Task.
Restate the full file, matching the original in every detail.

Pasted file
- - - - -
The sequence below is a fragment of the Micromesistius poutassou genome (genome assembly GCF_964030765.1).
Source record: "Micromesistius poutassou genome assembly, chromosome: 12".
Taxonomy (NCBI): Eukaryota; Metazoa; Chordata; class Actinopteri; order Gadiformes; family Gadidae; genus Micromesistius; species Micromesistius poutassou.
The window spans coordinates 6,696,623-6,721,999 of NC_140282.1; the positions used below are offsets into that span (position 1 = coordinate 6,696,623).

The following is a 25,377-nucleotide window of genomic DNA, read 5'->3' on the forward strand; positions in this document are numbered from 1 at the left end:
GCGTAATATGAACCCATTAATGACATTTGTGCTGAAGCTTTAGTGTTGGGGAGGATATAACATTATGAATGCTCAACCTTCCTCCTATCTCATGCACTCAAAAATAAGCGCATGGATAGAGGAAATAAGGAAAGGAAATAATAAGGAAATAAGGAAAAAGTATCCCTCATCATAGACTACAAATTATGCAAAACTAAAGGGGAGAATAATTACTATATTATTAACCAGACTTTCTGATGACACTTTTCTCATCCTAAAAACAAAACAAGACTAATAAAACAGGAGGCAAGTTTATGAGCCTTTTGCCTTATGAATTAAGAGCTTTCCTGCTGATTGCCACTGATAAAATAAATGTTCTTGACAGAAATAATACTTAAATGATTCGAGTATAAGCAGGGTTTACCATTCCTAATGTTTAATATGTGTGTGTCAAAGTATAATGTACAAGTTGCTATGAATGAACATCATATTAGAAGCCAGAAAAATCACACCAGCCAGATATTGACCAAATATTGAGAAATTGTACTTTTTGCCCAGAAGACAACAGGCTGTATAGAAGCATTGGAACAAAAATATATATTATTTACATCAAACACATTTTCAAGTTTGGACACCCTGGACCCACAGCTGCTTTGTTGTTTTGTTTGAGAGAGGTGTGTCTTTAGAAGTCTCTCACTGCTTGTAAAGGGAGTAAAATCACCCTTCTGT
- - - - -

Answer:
The sequence below is a fragment of the Micromesistius poutassou genome (genome assembly GCF_964030765.1).
Source record: "Micromesistius poutassou genome assembly, chromosome: 12".
Taxonomy (NCBI): Eukaryota; Metazoa; Chordata; class Actinopteri; order Gadiformes; family Gadidae; genus Micromesistius; species Micromesistius poutassou.
The window spans coordinates 6,696,623-6,721,999 of NC_140282.1; the positions used below are offsets into that span (position 1 = coordinate 6,696,623).

The following is a 25,377-nucleotide window of genomic DNA, read 5'->3' on the forward strand; positions in this document are numbered from 1 at the left end:
GCGTAATATGAACCCATTAATGACATTTGTGCTGAAGCTTTAGTGTTGGGGAGGATATAACATTATGAATGCTCAACCTTCCTCCTATCTCATGCACTCAAAAATAAGCGCATGGATAGAGGAAATAAGGAAAGGAAATAATAAGGAAATAAGGAAAAAGTATCCCTCATCATAGACTACAAATTATGCAAAACTAAAGGGGAGAATAATTACTATATTATTAACCAGACTTTCTGATGACACTTTTCTCATCCTAAAAACAAAACAAGACTAATAAAACAGGAGGCAAGTTTATGAGCCTTTTGCCTTATGAATTAAGAGCTTTCCTGCTGATTGCCACTGATAAAATAAATGTTCTTGACAGAAATAATACTTAAATGATTCGAGTATAAGCAGGGTTTACCATTCCTAATGTTTAATATGTGTGTGTCAAAGTATAATGTACAAGTTGCTATGAATGAACATCATATTAGAAGCCAGAAAAATCACACCAGCCAGATATTGACCAAATATTGAGAAATTGTACTTTTTGCCCAGAAGACAACAGGCTGTATAGAAGCATTGGAACAAAAATATATATTATTTACATCAAACACATTTTCAAGTTTGGACACCCTGGACCCACAGCTGCTTTGTTGTTTTGTTTGAGAGAGGTGTGTCTTTAGAAGTCTCTCACTGCTTGTAAAGGGAGTAAAATCACCCTTCTGT